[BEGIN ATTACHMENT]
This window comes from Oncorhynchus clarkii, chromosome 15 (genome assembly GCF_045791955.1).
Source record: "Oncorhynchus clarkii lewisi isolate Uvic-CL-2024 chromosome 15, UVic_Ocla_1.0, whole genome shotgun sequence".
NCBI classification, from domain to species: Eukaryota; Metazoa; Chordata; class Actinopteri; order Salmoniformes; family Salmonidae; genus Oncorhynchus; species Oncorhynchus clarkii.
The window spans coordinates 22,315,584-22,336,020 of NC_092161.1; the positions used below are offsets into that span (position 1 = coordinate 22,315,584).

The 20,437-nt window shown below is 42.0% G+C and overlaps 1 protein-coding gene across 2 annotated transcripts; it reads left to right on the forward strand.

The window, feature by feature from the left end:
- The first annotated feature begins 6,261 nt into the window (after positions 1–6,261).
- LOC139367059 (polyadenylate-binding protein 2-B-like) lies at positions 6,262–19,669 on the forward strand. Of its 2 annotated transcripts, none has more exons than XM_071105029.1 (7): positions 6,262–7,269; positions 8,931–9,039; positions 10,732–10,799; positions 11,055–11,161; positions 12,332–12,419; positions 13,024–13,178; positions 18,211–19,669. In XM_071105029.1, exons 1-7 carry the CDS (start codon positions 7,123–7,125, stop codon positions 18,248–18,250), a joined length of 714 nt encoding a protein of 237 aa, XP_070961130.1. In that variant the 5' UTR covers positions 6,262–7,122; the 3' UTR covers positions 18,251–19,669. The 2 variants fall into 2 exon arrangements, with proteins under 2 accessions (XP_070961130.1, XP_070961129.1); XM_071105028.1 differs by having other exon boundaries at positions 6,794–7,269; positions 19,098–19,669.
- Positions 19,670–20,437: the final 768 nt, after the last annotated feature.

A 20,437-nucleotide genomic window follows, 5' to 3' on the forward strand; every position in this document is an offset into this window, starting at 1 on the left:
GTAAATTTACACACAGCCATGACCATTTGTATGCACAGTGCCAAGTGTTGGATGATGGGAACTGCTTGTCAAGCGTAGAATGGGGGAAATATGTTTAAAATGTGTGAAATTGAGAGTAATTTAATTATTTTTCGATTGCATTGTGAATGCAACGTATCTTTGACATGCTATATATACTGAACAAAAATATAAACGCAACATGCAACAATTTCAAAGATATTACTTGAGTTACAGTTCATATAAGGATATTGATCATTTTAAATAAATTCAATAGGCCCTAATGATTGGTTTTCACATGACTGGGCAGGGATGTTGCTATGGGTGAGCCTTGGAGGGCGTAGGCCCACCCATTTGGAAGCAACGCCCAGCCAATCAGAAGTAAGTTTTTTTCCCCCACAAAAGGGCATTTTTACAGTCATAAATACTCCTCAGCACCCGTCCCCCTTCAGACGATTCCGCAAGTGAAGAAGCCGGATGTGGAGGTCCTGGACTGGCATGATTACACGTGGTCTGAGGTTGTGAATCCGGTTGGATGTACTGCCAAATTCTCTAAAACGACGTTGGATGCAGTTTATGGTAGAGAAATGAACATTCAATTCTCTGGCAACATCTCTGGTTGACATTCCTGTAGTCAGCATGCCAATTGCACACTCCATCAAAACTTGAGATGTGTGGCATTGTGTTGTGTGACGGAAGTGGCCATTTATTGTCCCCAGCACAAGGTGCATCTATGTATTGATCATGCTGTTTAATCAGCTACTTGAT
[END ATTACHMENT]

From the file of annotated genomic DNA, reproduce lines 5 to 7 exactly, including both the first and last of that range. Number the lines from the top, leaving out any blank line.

The 20,437-nt window shown below is 42.0% G+C and overlaps 1 protein-coding gene across 2 annotated transcripts; it reads left to right on the forward strand.

The window, feature by feature from the left end:
- The first annotated feature begins 6,261 nt into the window (after positions 1–6,261).